THERE was a celebratory fizz all along Madison Avenue last week, on that stretch
of the Upper East Side that makes a kind of decorator’s gulch, and that
serves as a barometer of the rarefied neighborhood’s consumer confidence.
The Kips Bay Decorator Show House, the interior design world’s yearly
coming-out party, was having its unofficial curtain-raising, which coincided
with a few others.
At 63rd Street, Wall Streeter-turned-decorator Charlotte Moss threw open the
doors of her new store, a five-story town house emporium laid out, as it happens,
like a decorator’s show house in lush, high-’80s style with lots
of silk taffeta. The Colony Club set bottlenecked in the trompe l’oeil
limestone foyer, while the doorman, a burly and affable guy, kept his back to
the door frame, hiding the fresh paint that had smeared his suit jacket.
A few blocks north, at 70th Street and within shooting distance of the Gucci
store across the street, Tom Ford was “at home” in his new men’s
store to a select group of reporters (though not this one; the three politely
thuggish bouncers outside made sure of that).
Peering through the windows, you could hardly see through the gloom cast by
the gray suede walls, the beaver fur rugs, the macassar ebony staircase. Women
in black-and-white maid’s outfits wandered about, amping up the “Eyes
Wide Shut” decadence of the place, which has been designed as a copy of
Mr. Ford’s own home in London. It was clear that that there was a party
going on — a party that felt, even to the uninvited hovering outside, a
bit sexual, a bit pharmaceutical and utterly financial (men in suits doing nasty
There were no bouncers at the Kips Bay show house, held this year, its 35th,
in a 1904 Beaux-Arts town house at 14 East 82nd Street (and open to the public
for four weeks starting Tuesday). But nonetheless a raucous party atmosphere
dominated that afternoon, as decorators, assistants and artisans tweaked the
rooms amid the aural stew of competing soundtracks. There was world music, disco,
jazz, opera, the Bloomberg Report on three screens hung like paintings over the
fireplace in Noel Jeffrey’s elegant “power room,” and the thunderous
soundtrack of “The Fifth Element,” a truly terrible Bruce Willis
movie that came with the Sony plasma television and DVD player in the architect
Stephen Miller Siegel’s pale gold silk media room — equipment Mr.
Siegel was unable to control. “I’ve watched it twice now,”
he said helplessly. “It doesn’t get any better.”
Touchstones from history’s hardest-partying eras and locales —
Imperial Rome, Versailles, Babe Paley’s living room, Andy Warhol’s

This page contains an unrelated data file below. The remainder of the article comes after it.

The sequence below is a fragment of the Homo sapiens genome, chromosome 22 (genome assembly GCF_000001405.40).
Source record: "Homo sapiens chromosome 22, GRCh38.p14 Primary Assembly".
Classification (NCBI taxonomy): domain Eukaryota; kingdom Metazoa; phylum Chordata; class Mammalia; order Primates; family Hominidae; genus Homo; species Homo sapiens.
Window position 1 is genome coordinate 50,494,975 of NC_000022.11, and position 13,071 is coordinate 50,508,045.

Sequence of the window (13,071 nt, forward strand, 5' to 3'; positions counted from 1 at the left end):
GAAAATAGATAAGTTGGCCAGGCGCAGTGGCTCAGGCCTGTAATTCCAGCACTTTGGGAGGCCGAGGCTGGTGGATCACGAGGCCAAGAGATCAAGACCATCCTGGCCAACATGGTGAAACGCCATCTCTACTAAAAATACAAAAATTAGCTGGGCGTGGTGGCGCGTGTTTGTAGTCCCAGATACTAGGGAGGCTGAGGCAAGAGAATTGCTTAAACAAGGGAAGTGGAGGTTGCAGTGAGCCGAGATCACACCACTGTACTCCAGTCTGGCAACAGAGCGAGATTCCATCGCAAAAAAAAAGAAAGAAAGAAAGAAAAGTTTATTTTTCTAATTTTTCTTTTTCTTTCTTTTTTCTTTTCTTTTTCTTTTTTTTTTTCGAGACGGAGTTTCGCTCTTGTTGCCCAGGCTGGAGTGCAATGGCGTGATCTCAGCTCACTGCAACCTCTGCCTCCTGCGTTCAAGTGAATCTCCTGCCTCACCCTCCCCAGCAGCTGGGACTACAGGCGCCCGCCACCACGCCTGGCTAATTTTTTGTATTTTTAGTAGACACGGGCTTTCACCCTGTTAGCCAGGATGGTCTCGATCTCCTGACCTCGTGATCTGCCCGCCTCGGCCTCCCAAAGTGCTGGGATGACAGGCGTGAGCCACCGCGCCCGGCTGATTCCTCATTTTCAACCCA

Factory, Studio 54 — winked from nearly every one of the 22 rooms there,
making a glittery, disco ball whole.
So many shiny things! Walls were polished to a high white gloss (in Eve Robinson’s
parlor); rubbed with black Venetian plaster (Eric Cohler’s dining room);
padded with white leather punched with huge silver studs (Etienne Coffinier and
Ed Ku’s delirious second floor landing); or wrapped in sweet-pea-pink silk
moiré (Jamie Drake’s bedroom).
The front hall, designed by Carl Lana and Randall Beale, had more reflective
surfaces than Halston’s bathroom. There were two 10-foot-high mirrored
obelisks, a silver chandelier with tentacles, an aluminum “pillow”
captive in a glass vitrine, silver leather Arne Jacobsen Egg chairs, and aluminum
foil glued to the stair’s wainscoting. You can try this at home, Mr. Lana
said: use Reynolds Wrap and 3-M spray mount. “It’s O.K. if it starts
to break down a little,” he continued. “Nothing is perfect. It’s
got wrinkles. It’s got a few little tears. That’s life.”
Mr. Beale, who was wearing a silver down jacket, said, “This is all about
Mr. Lana added: “And retrospection. We began to realize we were making
a retrospective here of our years together.”
Above the aluminum foil wallpaper, Mr. Beale and Mr. Lana’s collection
of photographs made a portfolio of ghosts and good times gone by: there was a
Billy Name print of Andy Warhol, a Janis Joplin portrait, a few Cecil Beatons
and a few of a young man teaching a flamenco class, a former beau of Mr. Lana’s.
“To quote Auntie Mame,” Mr. Lana said, “life is a banquet
and most poor suckers are starving. You’ve got to live, live, live!”
The high design world marked the 1990s with a kind of penitent minimalism,
and the early aughts by disappearing from the public eye altogether, trampled
by the hordes of HGTV carpenter-hosts, ambitious stylists and craft-loving homemakers.
But this year, two decades after the stock market crash of 1987 and not far from
three since the beginning of the AIDS crisis, high design seems not only revivified
but giddily celebratory, toasting its hedge fund-fueled present, while alluding
briefly to the sorrows in its past.
The very grown-up parlor by Eve Robinson is a mise-en-scène of impeccable
20th-century haute design, but what’s most arresting is the Ross Bleckner